What’s the story?
The eyesore that is the abandoned Plaza Rakyat site Kuala Lumpur is set to to be given new life after nearly two decades. The site is located along Jalan Pudu, next to Pudu Sentral had become derelict, with pools of stagnant water and rubbish strewn about, making it a paradise for mosquitoes to breed and an eyesore to motorists and LRT commuters alike.
The original plan for Plaza Rakyat was a mixed development with a multi-storey office tower, condominium, hotel and a seven-storey shopping centre. The RM1.4 billion project was halted at 30% completion about 15 years ago, when the joint-venture project by Kuala Lumpur City Hall (DBKL) and Plaza Rakyat Sdn Bhd (PRSB) was abandoned in 1997 due to the financial crises, leaving lot buyers in the lurch. Last year, DBKL took vacant possession of the abandoned project site after repaying a RM150 million loan taken by PRSB from banks.
After months of negotiations, DBKL is expected to ink the deal with the new developer, Profit Consortium Sdn Bhd, on Friday for a sum of RM700 million as an outright sale of site and another RM40 million for compensation to lot buyers.
What will happen to the project now?
The concrete and steel reinforcement roads were left exposed to the elements for almost two decades, and as the original plan was for a 79-storey office tower, a 46-storey condominium, and a 24-storey hotel, the foundation of the structure is piled deep into the ground.
The biggest challenge is the task of draining water from the seven-storey basement, which has retained rainwater accumulated over the years. The basement, dubbed the ‘swimming pool’ by DBKL officers, is now home to snakes and fish such as tilapia and haruan, making it the most difficult part of the rehabilitation process. People sometimes come to the site to fish in the ‘swimming pool’, as evidenced by the empty noodles cups, mineral water bottles, plastic bags and chocolate and biscuit wrappers littered on the floor.
It will take a while for the new developer to start rehabilitation works on the project, as a full structural report must be carried out on the site. DBKL Mechanical & Engineering Department officer Abd Jamil Abd Rahman said it would take engineers several months to assess the corroding steel structures such as rebars and scaffolding left behind after the project was abandoned two decades ago, to determine if it could be retained or incorporated in the new development.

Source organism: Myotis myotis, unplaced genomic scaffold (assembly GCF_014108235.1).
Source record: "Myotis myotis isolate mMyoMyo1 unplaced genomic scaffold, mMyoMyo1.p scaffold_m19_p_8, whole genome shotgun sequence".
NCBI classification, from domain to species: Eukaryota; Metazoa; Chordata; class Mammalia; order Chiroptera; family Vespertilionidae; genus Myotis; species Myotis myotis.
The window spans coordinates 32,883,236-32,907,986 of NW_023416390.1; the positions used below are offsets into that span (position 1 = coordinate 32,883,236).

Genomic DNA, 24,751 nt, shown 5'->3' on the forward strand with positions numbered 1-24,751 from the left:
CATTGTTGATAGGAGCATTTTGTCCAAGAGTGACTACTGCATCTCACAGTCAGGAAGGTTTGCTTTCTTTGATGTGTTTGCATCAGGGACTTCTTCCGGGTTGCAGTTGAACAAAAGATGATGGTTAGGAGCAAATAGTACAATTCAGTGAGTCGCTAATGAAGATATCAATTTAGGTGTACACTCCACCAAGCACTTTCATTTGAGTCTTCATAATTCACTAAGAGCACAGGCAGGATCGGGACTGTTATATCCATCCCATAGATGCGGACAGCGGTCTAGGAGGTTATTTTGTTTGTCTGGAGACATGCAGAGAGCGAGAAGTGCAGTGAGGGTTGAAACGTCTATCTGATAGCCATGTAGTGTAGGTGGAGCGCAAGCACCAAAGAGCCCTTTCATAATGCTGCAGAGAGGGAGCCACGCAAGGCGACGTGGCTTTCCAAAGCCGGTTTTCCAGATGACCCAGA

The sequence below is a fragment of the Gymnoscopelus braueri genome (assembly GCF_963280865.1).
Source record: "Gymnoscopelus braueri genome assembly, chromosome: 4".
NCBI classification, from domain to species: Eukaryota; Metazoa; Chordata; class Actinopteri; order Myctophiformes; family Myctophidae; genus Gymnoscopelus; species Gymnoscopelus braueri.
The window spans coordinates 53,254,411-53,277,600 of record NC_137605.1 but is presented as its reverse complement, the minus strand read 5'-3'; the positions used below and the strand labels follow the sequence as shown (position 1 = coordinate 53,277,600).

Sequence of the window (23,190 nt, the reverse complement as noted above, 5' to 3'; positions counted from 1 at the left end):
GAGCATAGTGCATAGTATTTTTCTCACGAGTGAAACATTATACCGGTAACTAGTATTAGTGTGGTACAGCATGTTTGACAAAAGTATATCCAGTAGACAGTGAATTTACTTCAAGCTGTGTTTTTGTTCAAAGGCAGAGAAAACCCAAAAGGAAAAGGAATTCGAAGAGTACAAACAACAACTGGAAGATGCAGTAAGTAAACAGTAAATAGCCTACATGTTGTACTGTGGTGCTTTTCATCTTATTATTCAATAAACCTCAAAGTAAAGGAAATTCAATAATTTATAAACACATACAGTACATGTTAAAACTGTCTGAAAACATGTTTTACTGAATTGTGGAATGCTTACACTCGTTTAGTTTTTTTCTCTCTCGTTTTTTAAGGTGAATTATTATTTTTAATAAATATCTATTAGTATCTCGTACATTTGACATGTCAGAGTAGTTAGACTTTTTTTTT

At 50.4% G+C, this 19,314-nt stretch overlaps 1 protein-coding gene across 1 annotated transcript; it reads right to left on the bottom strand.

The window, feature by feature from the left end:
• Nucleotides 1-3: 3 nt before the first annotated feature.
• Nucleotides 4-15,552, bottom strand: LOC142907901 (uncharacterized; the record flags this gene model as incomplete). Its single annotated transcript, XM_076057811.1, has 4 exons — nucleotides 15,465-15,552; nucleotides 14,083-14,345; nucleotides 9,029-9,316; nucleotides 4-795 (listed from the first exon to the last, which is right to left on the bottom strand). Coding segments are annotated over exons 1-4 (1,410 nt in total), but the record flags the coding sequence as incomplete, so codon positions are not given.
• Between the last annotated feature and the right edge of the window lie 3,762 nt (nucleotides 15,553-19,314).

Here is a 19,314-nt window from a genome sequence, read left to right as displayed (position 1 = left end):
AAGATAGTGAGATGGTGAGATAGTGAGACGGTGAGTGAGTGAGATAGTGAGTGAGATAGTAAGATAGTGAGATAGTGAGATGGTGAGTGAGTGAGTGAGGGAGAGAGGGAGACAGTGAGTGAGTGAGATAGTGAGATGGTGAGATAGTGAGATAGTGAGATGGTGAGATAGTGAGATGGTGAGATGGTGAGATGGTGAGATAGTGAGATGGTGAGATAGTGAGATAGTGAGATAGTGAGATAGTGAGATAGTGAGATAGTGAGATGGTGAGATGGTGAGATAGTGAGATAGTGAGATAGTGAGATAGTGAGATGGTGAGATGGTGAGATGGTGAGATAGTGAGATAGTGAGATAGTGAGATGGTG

When DBKL took over the site last year, it took them three months to drain the water out of only three levels of the seven-storey waterlogged basement. The site is located in a valley, and rainwater will flow right into the basement. DBKL had to use four different pumps to drain out the water, which was at the same level of Jalan Pudu and the LRT pole. After signing the deal over to Profit Consortium, their engineers will be responsible for draining the water from the remaining four storeys, which will not be an easy thing to do. Vibrations from the LRT running above will also add to the complications and factors to be considered when carrying out drainage and construction works.
What about those who have bought units in Plaza Rakyat?
The new developer, Profit Consortium Sdn Bhd, will carry newspaper advertisements calling for buyers of Plaza Rakyat units to come forward with their documentation to validate their claims for compensation. A total of 221 business lots were sold 20 years ago when the project was launched. There are about 211 buyers, many of them elderly senior citizens who had invested their life savings in the Plaza Rakyat project.
Those who have heard the news about Plaza Rakyat’s rehabilitation plans are delighted over the long-awaited news. A 78-year-old buyer who had bought two commercial units was happy that finally some action was being taken, saying that he had been waiting for 18 years as it was supposed to be completed in 2007. He also remarked that some of the buyers had already passed on, with most of them bring senior citizens. Most of the buyers bought units as investments to supplement their income in later years, but instead ended up paying up to RM300,000 in interest alone for two decades. Another buyer said that it was too good to be true, and hoped that the new developers would not drag their feet and speed up the long-overdue compensation process.
It is reported that RM40 million will be allocated to settle compensation issues with the 211 buyers.